Dallas Peyton of Tucson, Arizona, was a member of the 70th Armored Infantry. In 1945, with other liberating troops, he entered the Dachau camp and encountered survivors and evidence of atrocities.
Most of the things I saw were so horrible that they've been blocked mentally, I guess from self-preservation or something, that I don't remember the details very much. I remember a couple of scenes very vivid. One, when we were approaching, we saw a trainload of prisoners. Turned out they were not prisoners. It was a trainload of bodies that had been sent to Dachau from Buchenwald, I presume to be, to go through the furnaces, ovens, of Dachau. That's a presumption. The other scene was in the camp grounds. I saw two of these living walking skeletons shuffling along toward each other. They got within a few yards of each other, stopped, stared at each other, and then they tried to run, and embraced. They were either related or very close friends, and until that moment neither knew the other was still alive. And yet they'd been in that same prison for who knows how long. Those two scenes I remember very vivid, but a lot of the others I don't.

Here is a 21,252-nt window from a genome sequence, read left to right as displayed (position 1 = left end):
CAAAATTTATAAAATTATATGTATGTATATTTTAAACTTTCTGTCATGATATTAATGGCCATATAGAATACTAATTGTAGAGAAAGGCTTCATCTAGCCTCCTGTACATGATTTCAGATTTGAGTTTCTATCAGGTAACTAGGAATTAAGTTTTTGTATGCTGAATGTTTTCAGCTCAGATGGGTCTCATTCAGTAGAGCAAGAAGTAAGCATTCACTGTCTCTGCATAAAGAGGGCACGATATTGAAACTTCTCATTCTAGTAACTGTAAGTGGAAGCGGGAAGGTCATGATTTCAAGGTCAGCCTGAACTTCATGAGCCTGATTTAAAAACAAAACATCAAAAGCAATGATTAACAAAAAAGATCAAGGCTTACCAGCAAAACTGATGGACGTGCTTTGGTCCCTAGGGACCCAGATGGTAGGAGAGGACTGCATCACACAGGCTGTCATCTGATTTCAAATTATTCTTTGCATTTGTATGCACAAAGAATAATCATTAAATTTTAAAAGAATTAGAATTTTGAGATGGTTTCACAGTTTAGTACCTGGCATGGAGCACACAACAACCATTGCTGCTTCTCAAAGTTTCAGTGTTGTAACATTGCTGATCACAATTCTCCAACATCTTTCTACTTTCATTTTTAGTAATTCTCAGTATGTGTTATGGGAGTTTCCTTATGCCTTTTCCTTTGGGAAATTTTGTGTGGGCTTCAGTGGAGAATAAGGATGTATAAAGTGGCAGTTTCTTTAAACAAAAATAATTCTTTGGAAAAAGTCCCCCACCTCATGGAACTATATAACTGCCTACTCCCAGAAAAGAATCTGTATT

What was the context of the Holocaust and World War II at the time of the events described in this eyewitness testimony?
How do oral histories differ from other primary sources such as artifacts, documents, and photographs? What can we learn from different types of primary sources?
How can personal testimonies and oral histories provide insights into the challenges Allied forces faced when encountering and documenting the evidence of atrocities?
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